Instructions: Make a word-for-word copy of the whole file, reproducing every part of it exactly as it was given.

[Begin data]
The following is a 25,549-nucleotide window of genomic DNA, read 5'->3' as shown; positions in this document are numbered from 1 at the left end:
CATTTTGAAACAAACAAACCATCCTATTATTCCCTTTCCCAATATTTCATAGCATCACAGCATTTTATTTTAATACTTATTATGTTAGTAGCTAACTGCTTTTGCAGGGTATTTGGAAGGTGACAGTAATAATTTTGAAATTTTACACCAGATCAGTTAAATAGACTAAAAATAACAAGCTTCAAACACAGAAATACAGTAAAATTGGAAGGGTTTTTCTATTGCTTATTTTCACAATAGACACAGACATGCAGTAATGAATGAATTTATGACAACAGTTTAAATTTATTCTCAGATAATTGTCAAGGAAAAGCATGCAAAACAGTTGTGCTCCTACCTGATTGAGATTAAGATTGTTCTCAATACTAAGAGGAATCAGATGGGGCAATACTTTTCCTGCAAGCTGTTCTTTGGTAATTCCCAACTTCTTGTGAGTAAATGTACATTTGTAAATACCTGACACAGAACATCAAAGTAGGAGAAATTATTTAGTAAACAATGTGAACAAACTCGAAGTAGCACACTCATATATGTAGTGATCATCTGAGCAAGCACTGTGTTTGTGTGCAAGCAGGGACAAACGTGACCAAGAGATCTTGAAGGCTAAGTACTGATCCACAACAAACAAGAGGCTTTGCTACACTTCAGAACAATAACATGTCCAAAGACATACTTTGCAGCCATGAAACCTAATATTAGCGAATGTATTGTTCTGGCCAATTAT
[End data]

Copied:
The following is a 25,549-nucleotide window of genomic DNA, read 5'->3' as shown; positions in this document are numbered from 1 at the left end:
CATTTTGAAACAAACAAACCATCCTATTATTCCCTTTCCCAATATTTCATAGCATCACAGCATTTTATTTTAATACTTATTATGTTAGTAGCTAACTGCTTTTGCAGGGTATTTGGAAGGTGACAGTAATAATTTTGAAATTTTACACCAGATCAGTTAAATAGACTAAAAATAACAAGCTTCAAACACAGAAATACAGTAAAATTGGAAGGGTTTTTCTATTGCTTATTTTCACAATAGACACAGACATGCAGTAATGAATGAATTTATGACAACAGTTTAAATTTATTCTCAGATAATTGTCAAGGAAAAGCATGCAAAACAGTTGTGCTCCTACCTGATTGAGATTAAGATTGTTCTCAATACTAAGAGGAATCAGATGGGGCAATACTTTTCCTGCAAGCTGTTCTTTGGTAATTCCCAACTTCTTGTGAGTAAATGTACATTTGTAAATACCTGACACAGAACATCAAAGTAGGAGAAATTATTTAGTAAACAATGTGAACAAACTCGAAGTAGCACACTCATATATGTAGTGATCATCTGAGCAAGCACTGTGTTTGTGTGCAAGCAGGGACAAACGTGACCAAGAGATCTTGAAGGCTAAGTACTGATCCACAACAAACAAGAGGCTTTGCTACACTTCAGAACAATAACATGTCCAAAGACATACTTTGCAGCCATGAAACCTAATATTAGCGAATGTATTGTTCTGGCCAATTAT